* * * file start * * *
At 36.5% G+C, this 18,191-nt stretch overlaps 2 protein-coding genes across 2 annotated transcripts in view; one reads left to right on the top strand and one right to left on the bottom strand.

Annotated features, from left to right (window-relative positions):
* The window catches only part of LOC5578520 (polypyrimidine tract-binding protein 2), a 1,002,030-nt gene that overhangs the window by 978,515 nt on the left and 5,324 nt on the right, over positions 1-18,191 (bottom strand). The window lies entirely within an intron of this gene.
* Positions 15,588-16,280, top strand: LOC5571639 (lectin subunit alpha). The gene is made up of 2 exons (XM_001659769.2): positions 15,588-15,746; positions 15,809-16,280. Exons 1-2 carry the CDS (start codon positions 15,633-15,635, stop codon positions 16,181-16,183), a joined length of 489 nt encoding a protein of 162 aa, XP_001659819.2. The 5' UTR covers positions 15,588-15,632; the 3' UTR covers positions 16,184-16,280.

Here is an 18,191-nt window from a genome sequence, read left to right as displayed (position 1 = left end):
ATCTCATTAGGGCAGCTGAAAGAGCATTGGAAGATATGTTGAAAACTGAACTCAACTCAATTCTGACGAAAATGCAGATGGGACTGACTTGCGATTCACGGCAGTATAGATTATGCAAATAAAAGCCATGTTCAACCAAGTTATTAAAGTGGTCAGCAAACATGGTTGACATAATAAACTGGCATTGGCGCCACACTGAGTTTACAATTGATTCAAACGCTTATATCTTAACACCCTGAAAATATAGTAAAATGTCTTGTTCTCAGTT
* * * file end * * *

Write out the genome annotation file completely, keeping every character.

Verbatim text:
At 36.5% G+C, this 18,191-nt stretch overlaps 2 protein-coding genes across 2 annotated transcripts in view; one reads left to right on the top strand and one right to left on the bottom strand.

Annotated features, from left to right (window-relative positions):
* The window catches only part of LOC5578520 (polypyrimidine tract-binding protein 2), a 1,002,030-nt gene that overhangs the window by 978,515 nt on the left and 5,324 nt on the right, over positions 1-18,191 (bottom strand). The window lies entirely within an intron of this gene.
* Positions 15,588-16,280, top strand: LOC5571639 (lectin subunit alpha). The gene is made up of 2 exons (XM_001659769.2): positions 15,588-15,746; positions 15,809-16,280. Exons 1-2 carry the CDS (start codon positions 15,633-15,635, stop codon positions 16,181-16,183), a joined length of 489 nt encoding a protein of 162 aa, XP_001659819.2. The 5' UTR covers positions 15,588-15,632; the 3' UTR covers positions 16,184-16,280.

Here is an 18,191-nt window from a genome sequence, read left to right as displayed (position 1 = left end):
ATCTCATTAGGGCAGCTGAAAGAGCATTGGAAGATATGTTGAAAACTGAACTCAACTCAATTCTGACGAAAATGCAGATGGGACTGACTTGCGATTCACGGCAGTATAGATTATGCAAATAAAAGCCATGTTCAACCAAGTTATTAAAGTGGTCAGCAAACATGGTTGACATAATAAACTGGCATTGGCGCCACACTGAGTTTACAATTGATTCAAACGCTTATATCTTAACACCCTGAAAATATAGTAAAATGTCTTGTTCTCAGTT